Staunton, October 17 – Since the beginning of the conflict in Syria in 2011, more than 16,000 ethnic Armenians have come to Armenia, 4,000 during 2015 alone; and officials say that Yerevan is ready to take in 16,000 more, a step that would virtually end the Armenian presence there and put new pressure on Moscow to allow Circassians to return to the North Caucasus.
There were approximately 150,000 Armenians in Syria in 1918, Suren Manukyan, the deputy director of Yerevan’s Museum Institute of the Armenian Genocide says. By 2011, their numbers had dwindled to between 60,000 and 100,000. Now, as the outflow has become a flood, the community numbers only 15,000 or 16,000 (kavkaz-uzel.ru/articles/270768/).
Since that time, more than 16,000 Syrian Armenians have come to Armenia, according to Firdus Zakaryan, an official at the Armenian government’s diaspora ministry and chairman of the commission on Syrian refugees. Yerevan has not been able to support all of them, but it has contributed in various ways such as free medical help to help them settle in.
He told the Kavkaz-Uzel news agency that “if necessary, Armenia is capable of receiving just as many compatriots from Syria” in the future as it has so far. That would mean another 16,000 and mean in effect the end of the Armenian presence in Syria.
Much of the flow of Armenians from Syria to Armenia is handled by the Armenian Mission, a charitable group supported by the UNHCR. Its coordinator for refugee programs Anzhela Ovsepyan says that any Armenian with a Syrian passport receives helpt; it is not necessary for them to have refugee status.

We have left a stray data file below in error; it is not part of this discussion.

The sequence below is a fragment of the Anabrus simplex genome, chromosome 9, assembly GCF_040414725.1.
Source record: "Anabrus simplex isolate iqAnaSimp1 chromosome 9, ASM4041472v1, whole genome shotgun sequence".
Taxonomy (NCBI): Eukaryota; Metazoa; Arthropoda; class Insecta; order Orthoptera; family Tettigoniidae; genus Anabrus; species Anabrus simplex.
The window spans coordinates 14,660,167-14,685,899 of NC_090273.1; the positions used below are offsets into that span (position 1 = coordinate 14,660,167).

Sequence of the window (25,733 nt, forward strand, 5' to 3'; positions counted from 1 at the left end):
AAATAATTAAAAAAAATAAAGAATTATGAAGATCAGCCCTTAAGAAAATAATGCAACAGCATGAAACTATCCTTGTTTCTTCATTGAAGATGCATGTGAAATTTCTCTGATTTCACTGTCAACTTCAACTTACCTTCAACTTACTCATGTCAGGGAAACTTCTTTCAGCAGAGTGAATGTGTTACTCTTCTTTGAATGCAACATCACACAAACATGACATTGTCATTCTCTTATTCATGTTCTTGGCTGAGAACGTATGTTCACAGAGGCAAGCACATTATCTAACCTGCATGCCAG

Armenia’s generosity in this regard, albeit for not entirely unselfish reasons given that country’s demographic problems, contrasts sharply with Russia’s which has refused to open the gates for the return of Circassians from Syria to their North Caucasus homeland. (On this, see windowoneurasia2.blogspot.com/2015/09/actions-in-support-of-repatriation-of.html).
But the Circassians are gaining ever more support among non-governmental groups in the Russian Federation. The latest comes from Damir Mukhetdinov, the first deputy chairman of the Muslim Spiritual Directorate (MSD) of the Russian Federation and secretary of the International Muslim Forum.
In an article entitled “Russia Does Not Cast Away Its Own! Let Us Save the Adygs [Circassians] of Syria,” the Muslim leader says that it is both politically and morally necessary to help these people escape from a war zone and return to the land from which their ancestors were expelled in 1864 (islamrf.ru/news/world/w-opinions/37907/).
By opposing the Circassian requests for allowing their compatriots to return home for so long, Moscow has once again transformed what had been a limited ethnic issue into a broader religious one, something that will allow the Circassians to count as allies many peoples within the borders of the Russian Federation and beyond.